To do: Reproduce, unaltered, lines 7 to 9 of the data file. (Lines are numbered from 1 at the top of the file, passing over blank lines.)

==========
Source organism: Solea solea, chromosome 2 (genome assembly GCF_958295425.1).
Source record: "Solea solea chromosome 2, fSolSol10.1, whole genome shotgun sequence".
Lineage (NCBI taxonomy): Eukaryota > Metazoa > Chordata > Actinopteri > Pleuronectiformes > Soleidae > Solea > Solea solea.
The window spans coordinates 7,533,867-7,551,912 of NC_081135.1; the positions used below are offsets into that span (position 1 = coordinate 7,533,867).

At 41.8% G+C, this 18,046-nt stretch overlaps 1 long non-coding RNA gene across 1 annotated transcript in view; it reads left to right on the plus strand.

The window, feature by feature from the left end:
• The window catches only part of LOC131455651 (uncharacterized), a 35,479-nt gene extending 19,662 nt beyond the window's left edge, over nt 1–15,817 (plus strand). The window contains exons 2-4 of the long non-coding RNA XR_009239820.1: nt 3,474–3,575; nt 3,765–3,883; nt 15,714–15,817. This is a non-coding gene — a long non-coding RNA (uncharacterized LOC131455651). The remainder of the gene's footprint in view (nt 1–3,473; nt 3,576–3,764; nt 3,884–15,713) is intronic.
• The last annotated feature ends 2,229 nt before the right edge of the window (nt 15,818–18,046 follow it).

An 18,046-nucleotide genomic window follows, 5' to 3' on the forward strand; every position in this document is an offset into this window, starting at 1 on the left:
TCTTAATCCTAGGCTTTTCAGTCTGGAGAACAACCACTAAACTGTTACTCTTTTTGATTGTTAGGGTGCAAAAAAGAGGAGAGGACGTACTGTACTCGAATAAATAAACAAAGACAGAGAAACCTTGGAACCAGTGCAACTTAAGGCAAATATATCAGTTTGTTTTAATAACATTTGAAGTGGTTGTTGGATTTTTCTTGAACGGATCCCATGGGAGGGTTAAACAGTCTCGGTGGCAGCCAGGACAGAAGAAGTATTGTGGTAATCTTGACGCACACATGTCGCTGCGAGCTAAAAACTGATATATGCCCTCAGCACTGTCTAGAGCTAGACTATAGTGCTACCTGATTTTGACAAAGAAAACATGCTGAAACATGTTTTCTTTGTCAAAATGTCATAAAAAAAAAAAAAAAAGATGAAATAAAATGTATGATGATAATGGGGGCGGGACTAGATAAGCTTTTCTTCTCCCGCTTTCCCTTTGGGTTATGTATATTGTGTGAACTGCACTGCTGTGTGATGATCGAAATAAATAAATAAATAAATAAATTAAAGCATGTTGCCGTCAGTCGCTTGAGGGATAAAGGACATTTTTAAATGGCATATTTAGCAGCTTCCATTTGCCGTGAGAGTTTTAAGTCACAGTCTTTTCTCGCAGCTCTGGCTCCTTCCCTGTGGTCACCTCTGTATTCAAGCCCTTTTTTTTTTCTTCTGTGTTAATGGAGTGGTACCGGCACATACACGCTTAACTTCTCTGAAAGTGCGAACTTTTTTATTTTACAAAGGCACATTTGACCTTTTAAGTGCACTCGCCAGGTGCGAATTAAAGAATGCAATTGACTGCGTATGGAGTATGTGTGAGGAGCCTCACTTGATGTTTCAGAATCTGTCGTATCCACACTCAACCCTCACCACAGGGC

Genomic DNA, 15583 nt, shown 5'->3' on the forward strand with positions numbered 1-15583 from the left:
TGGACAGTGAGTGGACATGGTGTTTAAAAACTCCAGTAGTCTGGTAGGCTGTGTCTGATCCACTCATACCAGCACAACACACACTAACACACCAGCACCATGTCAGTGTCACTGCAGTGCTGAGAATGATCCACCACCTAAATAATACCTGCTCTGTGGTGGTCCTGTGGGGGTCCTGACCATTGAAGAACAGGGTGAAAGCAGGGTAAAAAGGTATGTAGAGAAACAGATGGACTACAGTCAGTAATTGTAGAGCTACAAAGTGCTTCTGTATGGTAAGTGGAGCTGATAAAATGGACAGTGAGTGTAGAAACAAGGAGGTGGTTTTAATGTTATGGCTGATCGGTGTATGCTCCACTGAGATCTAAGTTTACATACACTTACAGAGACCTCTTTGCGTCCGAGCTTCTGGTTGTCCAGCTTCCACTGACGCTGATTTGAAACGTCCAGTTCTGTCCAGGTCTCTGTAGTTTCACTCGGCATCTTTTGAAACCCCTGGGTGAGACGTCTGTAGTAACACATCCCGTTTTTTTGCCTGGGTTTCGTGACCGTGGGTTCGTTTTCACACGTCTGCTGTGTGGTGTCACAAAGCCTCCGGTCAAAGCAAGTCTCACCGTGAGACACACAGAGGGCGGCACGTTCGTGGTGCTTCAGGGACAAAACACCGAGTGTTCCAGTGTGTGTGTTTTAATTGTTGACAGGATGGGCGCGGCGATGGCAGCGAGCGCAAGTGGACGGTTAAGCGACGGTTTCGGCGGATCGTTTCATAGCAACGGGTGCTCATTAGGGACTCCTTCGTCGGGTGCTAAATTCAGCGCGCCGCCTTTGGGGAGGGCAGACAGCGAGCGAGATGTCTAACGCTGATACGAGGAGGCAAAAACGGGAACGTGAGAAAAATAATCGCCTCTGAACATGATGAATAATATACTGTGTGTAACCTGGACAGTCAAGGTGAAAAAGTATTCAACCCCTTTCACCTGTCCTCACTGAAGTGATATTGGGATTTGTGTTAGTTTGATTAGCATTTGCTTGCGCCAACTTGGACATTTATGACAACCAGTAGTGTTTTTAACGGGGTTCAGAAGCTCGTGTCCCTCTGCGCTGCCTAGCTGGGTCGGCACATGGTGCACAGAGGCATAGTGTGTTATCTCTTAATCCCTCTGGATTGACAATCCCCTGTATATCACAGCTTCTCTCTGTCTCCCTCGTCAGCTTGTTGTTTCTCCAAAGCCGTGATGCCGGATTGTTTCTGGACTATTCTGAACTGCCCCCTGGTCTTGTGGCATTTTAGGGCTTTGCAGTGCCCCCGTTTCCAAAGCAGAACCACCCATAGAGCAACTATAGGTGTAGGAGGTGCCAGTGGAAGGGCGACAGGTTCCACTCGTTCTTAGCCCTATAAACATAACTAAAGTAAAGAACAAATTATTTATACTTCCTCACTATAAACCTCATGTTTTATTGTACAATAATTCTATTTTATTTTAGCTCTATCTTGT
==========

• The window catches only part of LOC131455651 (uncharacterized), a 35,479-nt gene extending 19,662 nt beyond the window's left edge, over nt 1–15,817 (plus strand). The window contains exons 2-4 of the long non-coding RNA XR_009239820.1: nt 3,474–3,575; nt 3,765–3,883; nt 15,714–15,817. This is a non-coding gene — a long non-coding RNA (uncharacterized LOC131455651). The remainder of the gene's footprint in view (nt 1–3,473; nt 3,576–3,764; nt 3,884–15,713) is intronic.
• The last annotated feature ends 2,229 nt before the right edge of the window (nt 15,818–18,046 follow it).

An 18,046-nucleotide genomic window follows, 5' to 3' on the forward strand; every position in this document is an offset into this window, starting at 1 on the left: